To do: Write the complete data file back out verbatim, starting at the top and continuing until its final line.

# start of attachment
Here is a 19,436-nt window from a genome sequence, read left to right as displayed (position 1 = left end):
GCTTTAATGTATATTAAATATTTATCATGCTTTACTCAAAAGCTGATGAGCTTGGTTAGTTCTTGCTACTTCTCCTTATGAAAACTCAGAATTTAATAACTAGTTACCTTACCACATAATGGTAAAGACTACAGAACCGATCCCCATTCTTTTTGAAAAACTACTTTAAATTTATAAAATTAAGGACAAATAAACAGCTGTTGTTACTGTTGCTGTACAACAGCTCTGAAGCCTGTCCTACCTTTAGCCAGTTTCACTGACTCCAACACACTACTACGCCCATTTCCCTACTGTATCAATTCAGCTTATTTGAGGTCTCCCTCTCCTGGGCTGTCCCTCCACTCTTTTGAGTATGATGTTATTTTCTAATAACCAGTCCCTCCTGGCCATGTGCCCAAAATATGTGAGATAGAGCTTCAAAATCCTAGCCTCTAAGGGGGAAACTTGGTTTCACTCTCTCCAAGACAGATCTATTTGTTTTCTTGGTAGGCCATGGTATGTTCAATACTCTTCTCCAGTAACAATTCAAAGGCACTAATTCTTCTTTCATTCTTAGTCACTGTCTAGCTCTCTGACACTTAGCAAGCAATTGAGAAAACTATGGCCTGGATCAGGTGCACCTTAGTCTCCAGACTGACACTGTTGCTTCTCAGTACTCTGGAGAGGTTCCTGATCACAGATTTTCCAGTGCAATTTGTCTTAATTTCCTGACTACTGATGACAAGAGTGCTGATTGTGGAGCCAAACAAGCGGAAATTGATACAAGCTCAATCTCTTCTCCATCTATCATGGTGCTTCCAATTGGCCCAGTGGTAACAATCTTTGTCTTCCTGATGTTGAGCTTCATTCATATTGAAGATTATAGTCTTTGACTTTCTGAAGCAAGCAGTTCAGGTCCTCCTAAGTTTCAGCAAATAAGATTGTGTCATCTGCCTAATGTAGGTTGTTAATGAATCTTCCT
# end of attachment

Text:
Here is a 19,436-nt window from a genome sequence, read left to right as displayed (position 1 = left end):
GCTTTAATGTATATTAAATATTTATCATGCTTTACTCAAAAGCTGATGAGCTTGGTTAGTTCTTGCTACTTCTCCTTATGAAAACTCAGAATTTAATAACTAGTTACCTTACCACATAATGGTAAAGACTACAGAACCGATCCCCATTCTTTTTGAAAAACTACTTTAAATTTATAAAATTAAGGACAAATAAACAGCTGTTGTTACTGTTGCTGTACAACAGCTCTGAAGCCTGTCCTACCTTTAGCCAGTTTCACTGACTCCAACACACTACTACGCCCATTTCCCTACTGTATCAATTCAGCTTATTTGAGGTCTCCCTCTCCTGGGCTGTCCCTCCACTCTTTTGAGTATGATGTTATTTTCTAATAACCAGTCCCTCCTGGCCATGTGCCCAAAATATGTGAGATAGAGCTTCAAAATCCTAGCCTCTAAGGGGGAAACTTGGTTTCACTCTCTCCAAGACAGATCTATTTGTTTTCTTGGTAGGCCATGGTATGTTCAATACTCTTCTCCAGTAACAATTCAAAGGCACTAATTCTTCTTTCATTCTTAGTCACTGTCTAGCTCTCTGACACTTAGCAAGCAATTGAGAAAACTATGGCCTGGATCAGGTGCACCTTAGTCTCCAGACTGACACTGTTGCTTCTCAGTACTCTGGAGAGGTTCCTGATCACAGATTTTCCAGTGCAATTTGTCTTAATTTCCTGACTACTGATGACAAGAGTGCTGATTGTGGAGCCAAACAAGCGGAAATTGATACAAGCTCAATCTCTTCTCCATCTATCATGGTGCTTCCAATTGGCCCAGTGGTAACAATCTTTGTCTTCCTGATGTTGAGCTTCATTCATATTGAAGATTATAGTCTTTGACTTTCTGAAGCAAGCAGTTCAGGTCCTCCTAAGTTTCAGCAAATAAGATTGTGTCATCTGCCTAATGTAGGTTGTTAATGAATCTTCCT